At some point over their career, every patent attorney will have inevitably dealt with a client who will ask if removing their own public disclosure from the internet will make their invention patentable. Where before the answer would’ve been ‘no’, is the answer now “maybe, if there is no record”?
Regularly saving your work is always good practise, whether working on a report, making a graphic, or in the case of the EPO Examining Division, citing non-patent literature as prior art.
The EPO Board of Appeal were asked to review the Examining Division’s refusal of a patent application 11741809.5 whose objections were primarily based on a YouTube video which was publicly disclosed before the patent application filing date but had subsequently been removed when the Board were presiding. The Examining Division had made no copy of the video, and thus there was no means for the Board to verify the Examining Division’s objections or the appellant’s arguments.
While examiners prefer to use earlier patent publications as prior art, it isn’t always possible, and other forms of media must be used instead. The question then becomes, how do you validly cite them in a written report? In the case of video citations, the best method is not always clear. Article 54 EPC explicitly states that videos are fully citeable and can form part of the state of the art. The EPO Guidelines for Examination (G-IV, 7.5) advise that for internet citations, only publications which are directly obtainable from a website should be included and that the search report should have bibliographic data, screenshots of the relevant fragments of the video, and provide the URL (GL B-X 11.6).
In the case of 11741809.5, the Examining Division stated that the claimed invention lacked an inventive step, citing a YouTube video amongst a number of other documents which were to be viewed in combination. The Examining Division largely complied with the guidance; however, it only provided a poor-quality screenshot of the first frame of the video.
The Division’s reasoning referenced several other frames and sequences for which there were no screenshots. Although the Examining Division described the content of the relevant fragments in detail, no screenshots were kept, and the Board deemed there not to be enough evidence for it to make its own assessment of the relevant evidence.
The Board further held that since the video had not been archived, a decision from the Board could not be properly reasoned in accordance with Rule 111(2) of the EPC and therefore constituted a procedural violation.
The Board remitted the case back to the Examining Division for further prosecution under Article 111(1) EPC.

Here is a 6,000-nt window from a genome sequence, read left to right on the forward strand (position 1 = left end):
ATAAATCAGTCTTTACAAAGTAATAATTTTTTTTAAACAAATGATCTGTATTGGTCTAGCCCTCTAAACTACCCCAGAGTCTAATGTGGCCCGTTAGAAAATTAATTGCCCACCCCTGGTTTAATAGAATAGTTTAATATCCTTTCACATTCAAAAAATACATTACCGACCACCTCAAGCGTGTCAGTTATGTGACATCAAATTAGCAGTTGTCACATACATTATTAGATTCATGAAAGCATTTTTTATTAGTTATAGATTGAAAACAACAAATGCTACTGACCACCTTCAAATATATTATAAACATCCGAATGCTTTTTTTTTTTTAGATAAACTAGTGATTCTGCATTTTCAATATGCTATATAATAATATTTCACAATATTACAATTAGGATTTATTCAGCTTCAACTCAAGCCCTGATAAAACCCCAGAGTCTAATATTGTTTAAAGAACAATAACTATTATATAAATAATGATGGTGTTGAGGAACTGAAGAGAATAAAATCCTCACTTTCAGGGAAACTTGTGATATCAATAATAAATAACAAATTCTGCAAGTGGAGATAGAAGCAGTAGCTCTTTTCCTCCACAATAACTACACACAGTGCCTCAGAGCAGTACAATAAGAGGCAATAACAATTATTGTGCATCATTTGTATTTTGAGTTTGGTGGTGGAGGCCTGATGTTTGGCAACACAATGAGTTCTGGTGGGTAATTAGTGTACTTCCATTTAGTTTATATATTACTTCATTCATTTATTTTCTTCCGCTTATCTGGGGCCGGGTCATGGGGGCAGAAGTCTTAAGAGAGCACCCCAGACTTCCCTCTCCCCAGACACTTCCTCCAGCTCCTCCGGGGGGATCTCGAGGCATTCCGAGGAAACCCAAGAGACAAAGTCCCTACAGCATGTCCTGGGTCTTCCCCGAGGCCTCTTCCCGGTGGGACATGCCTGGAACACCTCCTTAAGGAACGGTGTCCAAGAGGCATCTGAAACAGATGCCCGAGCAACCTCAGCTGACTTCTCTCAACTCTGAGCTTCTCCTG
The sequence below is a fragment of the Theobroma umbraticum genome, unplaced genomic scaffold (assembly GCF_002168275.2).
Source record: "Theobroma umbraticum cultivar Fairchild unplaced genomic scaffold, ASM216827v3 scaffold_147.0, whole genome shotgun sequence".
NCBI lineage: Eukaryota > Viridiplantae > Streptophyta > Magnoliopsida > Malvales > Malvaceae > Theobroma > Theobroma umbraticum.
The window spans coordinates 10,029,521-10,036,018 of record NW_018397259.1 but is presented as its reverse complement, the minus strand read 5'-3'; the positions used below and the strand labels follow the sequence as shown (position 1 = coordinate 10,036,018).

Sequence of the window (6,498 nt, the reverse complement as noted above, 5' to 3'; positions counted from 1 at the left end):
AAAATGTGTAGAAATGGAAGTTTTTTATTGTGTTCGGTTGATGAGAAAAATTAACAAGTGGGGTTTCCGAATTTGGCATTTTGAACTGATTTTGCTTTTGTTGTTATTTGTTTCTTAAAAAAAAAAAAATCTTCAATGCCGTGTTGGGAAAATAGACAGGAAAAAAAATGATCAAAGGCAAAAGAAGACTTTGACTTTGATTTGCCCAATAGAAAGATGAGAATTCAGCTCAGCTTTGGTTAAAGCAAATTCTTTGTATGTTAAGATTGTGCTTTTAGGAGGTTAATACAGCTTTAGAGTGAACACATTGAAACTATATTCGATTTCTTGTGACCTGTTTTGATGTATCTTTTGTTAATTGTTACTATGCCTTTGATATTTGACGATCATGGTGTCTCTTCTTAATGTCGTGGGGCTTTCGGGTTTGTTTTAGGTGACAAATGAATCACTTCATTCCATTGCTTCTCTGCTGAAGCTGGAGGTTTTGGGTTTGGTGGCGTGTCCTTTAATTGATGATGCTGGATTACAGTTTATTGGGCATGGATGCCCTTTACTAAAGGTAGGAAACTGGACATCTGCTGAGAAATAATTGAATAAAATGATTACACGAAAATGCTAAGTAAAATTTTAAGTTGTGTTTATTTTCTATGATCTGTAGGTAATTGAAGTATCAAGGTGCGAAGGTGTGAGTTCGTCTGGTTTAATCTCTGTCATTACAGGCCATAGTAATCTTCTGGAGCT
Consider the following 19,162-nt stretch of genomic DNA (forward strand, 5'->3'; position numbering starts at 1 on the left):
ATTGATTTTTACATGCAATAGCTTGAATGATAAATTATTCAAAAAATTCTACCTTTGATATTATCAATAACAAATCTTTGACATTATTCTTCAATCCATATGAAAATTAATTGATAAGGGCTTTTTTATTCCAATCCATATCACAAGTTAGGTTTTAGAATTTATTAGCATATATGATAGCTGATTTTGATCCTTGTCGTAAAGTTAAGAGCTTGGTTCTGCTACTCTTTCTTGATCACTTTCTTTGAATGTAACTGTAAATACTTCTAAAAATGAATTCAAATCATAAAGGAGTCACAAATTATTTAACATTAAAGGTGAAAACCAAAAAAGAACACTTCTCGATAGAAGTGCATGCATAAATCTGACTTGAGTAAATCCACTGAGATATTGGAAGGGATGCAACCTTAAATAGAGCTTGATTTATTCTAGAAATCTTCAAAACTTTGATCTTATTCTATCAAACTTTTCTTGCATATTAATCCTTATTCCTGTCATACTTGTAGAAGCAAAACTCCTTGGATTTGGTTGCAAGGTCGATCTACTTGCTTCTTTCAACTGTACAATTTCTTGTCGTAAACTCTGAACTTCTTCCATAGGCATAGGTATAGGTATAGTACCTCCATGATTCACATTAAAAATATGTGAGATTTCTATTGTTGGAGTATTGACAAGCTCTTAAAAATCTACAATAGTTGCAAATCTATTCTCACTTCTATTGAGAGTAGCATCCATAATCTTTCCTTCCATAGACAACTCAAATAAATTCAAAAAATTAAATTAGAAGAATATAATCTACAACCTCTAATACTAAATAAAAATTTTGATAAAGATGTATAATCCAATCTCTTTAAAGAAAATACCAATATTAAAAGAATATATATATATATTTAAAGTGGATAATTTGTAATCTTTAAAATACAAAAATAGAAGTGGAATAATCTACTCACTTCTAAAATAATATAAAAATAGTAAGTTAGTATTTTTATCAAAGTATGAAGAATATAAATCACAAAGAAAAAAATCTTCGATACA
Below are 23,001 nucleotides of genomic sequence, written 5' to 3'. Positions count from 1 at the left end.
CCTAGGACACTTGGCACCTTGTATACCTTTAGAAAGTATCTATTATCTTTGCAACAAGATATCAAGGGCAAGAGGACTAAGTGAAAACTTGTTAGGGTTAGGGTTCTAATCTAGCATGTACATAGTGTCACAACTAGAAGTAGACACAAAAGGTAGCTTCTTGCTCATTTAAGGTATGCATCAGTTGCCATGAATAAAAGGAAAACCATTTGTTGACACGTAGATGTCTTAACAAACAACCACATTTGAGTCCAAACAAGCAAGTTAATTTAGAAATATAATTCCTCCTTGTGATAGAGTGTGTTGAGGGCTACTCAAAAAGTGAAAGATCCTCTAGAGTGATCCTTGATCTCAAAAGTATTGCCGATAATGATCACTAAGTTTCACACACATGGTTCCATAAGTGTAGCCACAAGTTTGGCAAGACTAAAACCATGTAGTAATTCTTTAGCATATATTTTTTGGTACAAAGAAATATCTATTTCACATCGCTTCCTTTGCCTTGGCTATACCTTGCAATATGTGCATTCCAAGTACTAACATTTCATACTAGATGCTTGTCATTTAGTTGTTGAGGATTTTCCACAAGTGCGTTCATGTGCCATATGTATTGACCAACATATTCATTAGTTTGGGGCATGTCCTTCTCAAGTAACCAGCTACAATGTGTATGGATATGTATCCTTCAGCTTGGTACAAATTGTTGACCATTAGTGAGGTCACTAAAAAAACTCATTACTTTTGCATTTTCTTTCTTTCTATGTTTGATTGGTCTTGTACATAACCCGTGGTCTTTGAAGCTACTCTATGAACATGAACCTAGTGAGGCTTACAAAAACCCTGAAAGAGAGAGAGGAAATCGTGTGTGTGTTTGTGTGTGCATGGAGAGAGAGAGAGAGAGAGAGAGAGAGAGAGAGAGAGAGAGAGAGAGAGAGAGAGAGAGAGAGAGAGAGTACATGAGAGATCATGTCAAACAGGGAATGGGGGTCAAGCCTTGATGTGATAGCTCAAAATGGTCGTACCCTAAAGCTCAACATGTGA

The decision to refer the case back to the Examining Division has some potentially interesting implications for what qualifies as a disclosure. Article 52(2) states that everything made available to the public by means of written, oral, use, or any other way before the filing date of the invention forms part of the state of the art. UK Attorneys typically understand this to mean that anything that is (or had been) disclosed before the filing dates will impugn novelty and inventiveness, using the Wake Forest University Health Sciences & Ors v Smith & Nephew Plc & Anor  EWCA Civ 848 as an example, in which a disclosure made in Russian, in an old book sitting in a Soviet Union library still counted as a disclosure, despite the courts' acknowledgement that it was highly unlikely that anyone had ever checked-out the book or read the disclosure.
The Examining Division also made a significant effort to comply with the guidelines by writing descriptions of the relevant fragments of the video. By referring the case back to the Examining Division, the Board could also undermine the strength of oral and evidential written disclosures as these will rarely be documented until after the application has been filed.
The Council of Europe has published guidelines for dealing with electronic evidence in civil and administrative proceedings, which was adopted by the Committee of Ministers of the Council of Europe on 30 January 2019; however, these are non-binding and not reflected in the current guidelines. In light of the current decision, the EPO will likely update their internal procedures to ensure video and audio evidence is correctly archived.
As this is an internal procedural issue within the EPO, it will have little to no impact on Patent Attorneys or their clients. However, the decision could benefit inventors who remove any existing internet disclosures of their invention before the search report.